Bullet Journal system in action / ryder carrol (youtube)

My Week with Bullet Journal

Getting things done by getting them out of my head

I’m a journal addict. I've started dozens of them and most of them never go deeper than 30 pages. Office supply addictions aside, when I stumbled upon Ryder Carroll’s Bullet Journal system I realized there was an opportunity to reset my obsession with journals and turn it into a useful productivity tool.

An Abundance of Attempts

I'm no stranger to trying to remember everything, and Bullet Journal isn't the first thing I've tried to manage tasks.

When I was in middle school and high school, back before iPhones or Evernote and even predating the cult of GTD a bit, I used a daily note card system. It worked great. I hardly forgot anything and kept up with everything.

I wrote ideas, goals, and most importantly homework all on one card. Every day. Didn't finish something yesterday? Put it on today’s card. Lather. Rinse. Repeat. Except for weekends, which didn't have cards. I always considered weekends a time for execution on the week’s ideas and tasks that didn’t finish.

Lather. Rinse. Repeat.

I graduated high school in 2007. Two months later, the original iPhone launches and college bound I get my first Macbook Pro. I tossed my note card system away and invested in high-tech solutions.

I tried using different high-tech tools to stay productive, but I was always searching for a better system.

First, OS X’s Stickies, then iCal’s Reminders, then Cultured Code’s Things, Wunderlist, Evernote… I'm pretty sure I forgot a few, but ultimately I kept moving my task list from one service or app to another, and occasionally I just moved it back to my inefficient brain.

I also tried low-tech solutions, such as whiteboards and Post-it Notes, but even they seem to fail because of their different quirks. The whiteboard was impermanent and Post-Its had a habit of falling and getting lost.

But the biggest problem of all was that I was always using a mix of one or another. None of them ever had everything and I had long ditched one of my favorite parts of my note cards: recording ideas.

Back to Basics

What appealed to me the most about Bullet Journal is that it’s an analog system. Compared to the various high-tech solutions I tried, this one was definitely missing some common features. But because I am an analog being and my brain is an analog brain, logical fallacy aside I think that the reason Bullet Journal works so well for me is that it is also analog.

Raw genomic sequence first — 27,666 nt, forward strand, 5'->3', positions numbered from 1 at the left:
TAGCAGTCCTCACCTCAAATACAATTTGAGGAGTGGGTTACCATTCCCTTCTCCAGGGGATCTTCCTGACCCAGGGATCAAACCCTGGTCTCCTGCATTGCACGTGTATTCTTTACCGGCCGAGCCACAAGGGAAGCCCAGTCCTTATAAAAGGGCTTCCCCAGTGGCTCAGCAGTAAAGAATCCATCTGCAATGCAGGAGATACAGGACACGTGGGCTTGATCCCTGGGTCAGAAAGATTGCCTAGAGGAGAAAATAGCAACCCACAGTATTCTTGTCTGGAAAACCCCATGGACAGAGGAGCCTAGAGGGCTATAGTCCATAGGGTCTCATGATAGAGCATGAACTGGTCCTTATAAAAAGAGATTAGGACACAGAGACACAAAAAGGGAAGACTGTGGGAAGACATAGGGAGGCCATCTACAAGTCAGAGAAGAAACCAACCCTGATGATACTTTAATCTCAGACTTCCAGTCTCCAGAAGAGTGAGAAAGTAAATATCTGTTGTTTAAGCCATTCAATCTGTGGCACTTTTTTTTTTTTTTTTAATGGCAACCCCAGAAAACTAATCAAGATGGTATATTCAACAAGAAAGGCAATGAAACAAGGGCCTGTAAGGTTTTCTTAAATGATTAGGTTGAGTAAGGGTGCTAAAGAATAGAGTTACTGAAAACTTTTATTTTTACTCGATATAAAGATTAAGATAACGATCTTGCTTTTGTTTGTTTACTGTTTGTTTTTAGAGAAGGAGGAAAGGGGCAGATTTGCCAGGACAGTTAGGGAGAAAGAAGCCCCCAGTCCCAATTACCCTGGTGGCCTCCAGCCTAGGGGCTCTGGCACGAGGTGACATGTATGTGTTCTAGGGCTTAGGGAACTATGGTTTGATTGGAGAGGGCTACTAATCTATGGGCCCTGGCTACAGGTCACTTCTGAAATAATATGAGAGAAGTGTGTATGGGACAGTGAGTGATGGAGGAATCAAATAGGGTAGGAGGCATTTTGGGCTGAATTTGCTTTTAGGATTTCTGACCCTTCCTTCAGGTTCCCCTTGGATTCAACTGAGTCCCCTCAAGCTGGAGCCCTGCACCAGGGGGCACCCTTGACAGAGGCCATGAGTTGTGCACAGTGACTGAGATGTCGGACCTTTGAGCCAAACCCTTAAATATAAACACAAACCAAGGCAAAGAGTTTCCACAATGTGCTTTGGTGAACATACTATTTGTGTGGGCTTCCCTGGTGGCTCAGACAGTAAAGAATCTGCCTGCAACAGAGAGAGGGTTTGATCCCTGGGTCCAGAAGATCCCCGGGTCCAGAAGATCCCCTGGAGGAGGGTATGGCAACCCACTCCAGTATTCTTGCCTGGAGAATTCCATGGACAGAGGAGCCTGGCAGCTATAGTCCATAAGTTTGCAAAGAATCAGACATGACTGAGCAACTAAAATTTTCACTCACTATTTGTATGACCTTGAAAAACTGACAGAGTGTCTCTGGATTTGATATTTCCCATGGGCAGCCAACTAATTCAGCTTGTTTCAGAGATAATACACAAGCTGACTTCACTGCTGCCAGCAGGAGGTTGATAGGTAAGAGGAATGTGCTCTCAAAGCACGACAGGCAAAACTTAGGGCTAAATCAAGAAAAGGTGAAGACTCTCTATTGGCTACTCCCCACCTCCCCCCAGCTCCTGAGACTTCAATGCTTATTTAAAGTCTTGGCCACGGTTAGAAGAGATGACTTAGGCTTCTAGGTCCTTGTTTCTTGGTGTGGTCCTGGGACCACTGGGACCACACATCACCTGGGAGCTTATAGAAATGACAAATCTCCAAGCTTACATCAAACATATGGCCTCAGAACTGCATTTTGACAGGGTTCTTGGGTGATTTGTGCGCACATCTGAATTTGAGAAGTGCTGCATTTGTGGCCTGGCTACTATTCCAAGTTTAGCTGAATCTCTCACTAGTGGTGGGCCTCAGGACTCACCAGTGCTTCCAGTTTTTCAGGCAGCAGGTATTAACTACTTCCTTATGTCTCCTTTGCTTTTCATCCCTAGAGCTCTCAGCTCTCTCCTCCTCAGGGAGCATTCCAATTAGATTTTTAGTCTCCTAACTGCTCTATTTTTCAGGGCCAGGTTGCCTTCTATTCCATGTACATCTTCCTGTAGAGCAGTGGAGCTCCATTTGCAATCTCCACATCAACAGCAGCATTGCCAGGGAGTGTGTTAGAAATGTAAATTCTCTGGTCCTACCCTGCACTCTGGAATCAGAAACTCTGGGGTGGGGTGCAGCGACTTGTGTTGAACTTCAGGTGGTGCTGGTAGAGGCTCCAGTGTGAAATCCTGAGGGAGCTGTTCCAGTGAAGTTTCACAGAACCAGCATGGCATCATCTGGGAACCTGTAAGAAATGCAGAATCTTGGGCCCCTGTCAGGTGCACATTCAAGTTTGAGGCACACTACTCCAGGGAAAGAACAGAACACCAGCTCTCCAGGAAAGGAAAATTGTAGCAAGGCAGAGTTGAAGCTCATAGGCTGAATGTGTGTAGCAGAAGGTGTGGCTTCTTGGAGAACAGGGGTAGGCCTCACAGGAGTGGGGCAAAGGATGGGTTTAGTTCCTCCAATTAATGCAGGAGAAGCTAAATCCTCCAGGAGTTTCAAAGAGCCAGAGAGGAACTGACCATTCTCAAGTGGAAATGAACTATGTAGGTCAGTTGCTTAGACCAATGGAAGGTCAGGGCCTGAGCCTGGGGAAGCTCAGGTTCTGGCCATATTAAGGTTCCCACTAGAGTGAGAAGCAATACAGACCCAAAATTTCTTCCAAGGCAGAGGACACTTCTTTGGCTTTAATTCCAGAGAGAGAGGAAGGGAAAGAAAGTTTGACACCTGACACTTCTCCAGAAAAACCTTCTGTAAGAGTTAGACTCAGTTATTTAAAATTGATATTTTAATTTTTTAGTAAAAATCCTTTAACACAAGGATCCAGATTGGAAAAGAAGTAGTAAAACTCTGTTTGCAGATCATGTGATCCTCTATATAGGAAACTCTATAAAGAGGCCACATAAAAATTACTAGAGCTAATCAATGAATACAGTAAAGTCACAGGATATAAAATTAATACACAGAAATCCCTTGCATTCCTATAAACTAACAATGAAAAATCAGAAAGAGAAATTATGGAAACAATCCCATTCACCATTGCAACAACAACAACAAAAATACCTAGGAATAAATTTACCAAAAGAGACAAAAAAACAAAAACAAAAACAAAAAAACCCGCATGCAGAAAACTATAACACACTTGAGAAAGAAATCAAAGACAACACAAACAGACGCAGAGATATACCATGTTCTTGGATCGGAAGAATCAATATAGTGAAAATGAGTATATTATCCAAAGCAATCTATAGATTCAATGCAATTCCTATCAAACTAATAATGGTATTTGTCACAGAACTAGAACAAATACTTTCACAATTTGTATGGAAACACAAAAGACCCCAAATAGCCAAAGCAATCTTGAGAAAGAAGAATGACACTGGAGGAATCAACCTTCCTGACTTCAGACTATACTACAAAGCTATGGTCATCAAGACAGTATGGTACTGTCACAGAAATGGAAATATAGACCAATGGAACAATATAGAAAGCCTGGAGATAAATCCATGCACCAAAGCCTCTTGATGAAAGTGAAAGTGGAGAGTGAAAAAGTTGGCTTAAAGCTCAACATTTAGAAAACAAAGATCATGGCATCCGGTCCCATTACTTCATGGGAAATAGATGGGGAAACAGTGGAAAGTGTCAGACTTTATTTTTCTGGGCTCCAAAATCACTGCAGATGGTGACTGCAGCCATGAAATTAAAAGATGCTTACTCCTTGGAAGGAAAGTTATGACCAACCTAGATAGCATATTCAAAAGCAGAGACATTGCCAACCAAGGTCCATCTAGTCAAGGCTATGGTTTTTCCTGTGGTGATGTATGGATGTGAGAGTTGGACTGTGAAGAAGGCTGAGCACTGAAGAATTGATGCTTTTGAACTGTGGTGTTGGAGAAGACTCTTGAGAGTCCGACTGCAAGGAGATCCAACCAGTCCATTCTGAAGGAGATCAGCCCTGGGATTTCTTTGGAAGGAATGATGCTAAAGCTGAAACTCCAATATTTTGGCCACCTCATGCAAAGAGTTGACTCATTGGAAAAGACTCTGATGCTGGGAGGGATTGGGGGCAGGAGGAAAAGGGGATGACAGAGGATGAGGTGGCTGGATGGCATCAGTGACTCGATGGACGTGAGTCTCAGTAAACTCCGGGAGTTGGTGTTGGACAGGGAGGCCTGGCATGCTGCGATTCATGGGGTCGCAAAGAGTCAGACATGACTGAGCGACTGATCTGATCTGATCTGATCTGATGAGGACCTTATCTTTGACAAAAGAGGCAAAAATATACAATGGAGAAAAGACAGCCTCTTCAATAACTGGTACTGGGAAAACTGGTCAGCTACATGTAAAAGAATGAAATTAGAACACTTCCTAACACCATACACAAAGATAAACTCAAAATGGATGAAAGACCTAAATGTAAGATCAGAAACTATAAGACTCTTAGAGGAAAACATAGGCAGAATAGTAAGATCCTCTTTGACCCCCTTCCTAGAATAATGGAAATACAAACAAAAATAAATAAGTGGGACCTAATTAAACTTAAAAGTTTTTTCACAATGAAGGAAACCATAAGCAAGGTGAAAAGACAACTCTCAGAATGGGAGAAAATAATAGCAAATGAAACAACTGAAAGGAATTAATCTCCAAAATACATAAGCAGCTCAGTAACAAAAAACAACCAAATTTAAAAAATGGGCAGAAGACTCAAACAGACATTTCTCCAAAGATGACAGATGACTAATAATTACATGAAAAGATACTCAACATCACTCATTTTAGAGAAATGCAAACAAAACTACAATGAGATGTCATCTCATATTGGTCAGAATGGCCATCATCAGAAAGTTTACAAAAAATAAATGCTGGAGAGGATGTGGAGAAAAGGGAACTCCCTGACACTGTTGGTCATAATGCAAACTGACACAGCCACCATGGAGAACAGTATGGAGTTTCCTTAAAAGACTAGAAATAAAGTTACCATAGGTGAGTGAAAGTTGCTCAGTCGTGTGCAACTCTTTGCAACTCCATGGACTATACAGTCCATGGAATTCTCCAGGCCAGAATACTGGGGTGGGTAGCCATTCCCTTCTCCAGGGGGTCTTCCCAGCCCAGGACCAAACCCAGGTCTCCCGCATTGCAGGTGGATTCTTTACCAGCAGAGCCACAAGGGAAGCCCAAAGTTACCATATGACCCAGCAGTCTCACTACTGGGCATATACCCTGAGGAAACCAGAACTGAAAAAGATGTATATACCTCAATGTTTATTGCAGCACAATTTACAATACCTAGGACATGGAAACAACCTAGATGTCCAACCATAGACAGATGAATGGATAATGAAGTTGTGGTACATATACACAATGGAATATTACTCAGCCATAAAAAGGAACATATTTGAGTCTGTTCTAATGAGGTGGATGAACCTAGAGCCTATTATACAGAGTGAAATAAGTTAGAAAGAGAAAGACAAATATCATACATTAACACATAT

I am an analog being and my brain is an analog brain

Bullet Journal excels because it’s analog. It doesn't need to sync, it doesn't need Wi-Fi and it never needs charged. It also has 100% uptime and runs on dedicated architecture. What high-tech task management app/service can offer that?

Perhaps it’s the permanence of ink on paper, or the simple low-tech approachability of the whole thing, but my brain has taken to the system as easily as pen to paper.

My first spread.

Rapid Logging

The heart of the Bullet Journal system is “rapid logging.” Put another way, “Why struggle to remember later what you can write down now?” A simple philosophy that transcends the whole system, rapid logging aims to solve a myriad of my task managing problems.

The Bullet Journal system gives you three types of rapid logs to start with: notes, tasks and events. All are given their own lines with additional optional signifiers to give tasks importance or relevance.

• Bullets for notes/ideas

◦ Open bullets for events

☐ And checkboxes for tasks.

Bam. It’s that easy. For extra relevance, I give signifiers like stars for high priorities, dollar signs for things I need to buy, arrows for when a task moves to a new page, and if something is no longer relevant it gets crossed out.

The Experiment Continues

What I’ve found after using Bullet Journal for a week is that rapid logging all of my notes, ideas, tasks and events has had a freeing feeling on my brain. Even if I’m not more creative, I'm less stressed. I feel more empowered to accomplish my goals, and being able to look into my journal and see what I've accomplished next to what I’ve finished makes me feel like I’m not languishing. And now I don't have to remember my tasks, just where they are.

My setup:
Moleskine large graph lined notebook, double pen quiver and Sharpie pens.
I don't have to remember my tasks, just where they are.

For now, Bullet Journal is working. So for that reason, I’m going to keep going. Well, that and I dropped about $45 between a new graph paper Moleskine, a Pen Quiver and some Sharpie pens. I’m glad to spend it though because I've accomplished more things that were weighing on my mind in the last week than I did in the previous month.

I want to say a big thanks to Ryder Carroll for such a useful system. Thanks for sharing it and thanks for making it easy to use, understand and learn.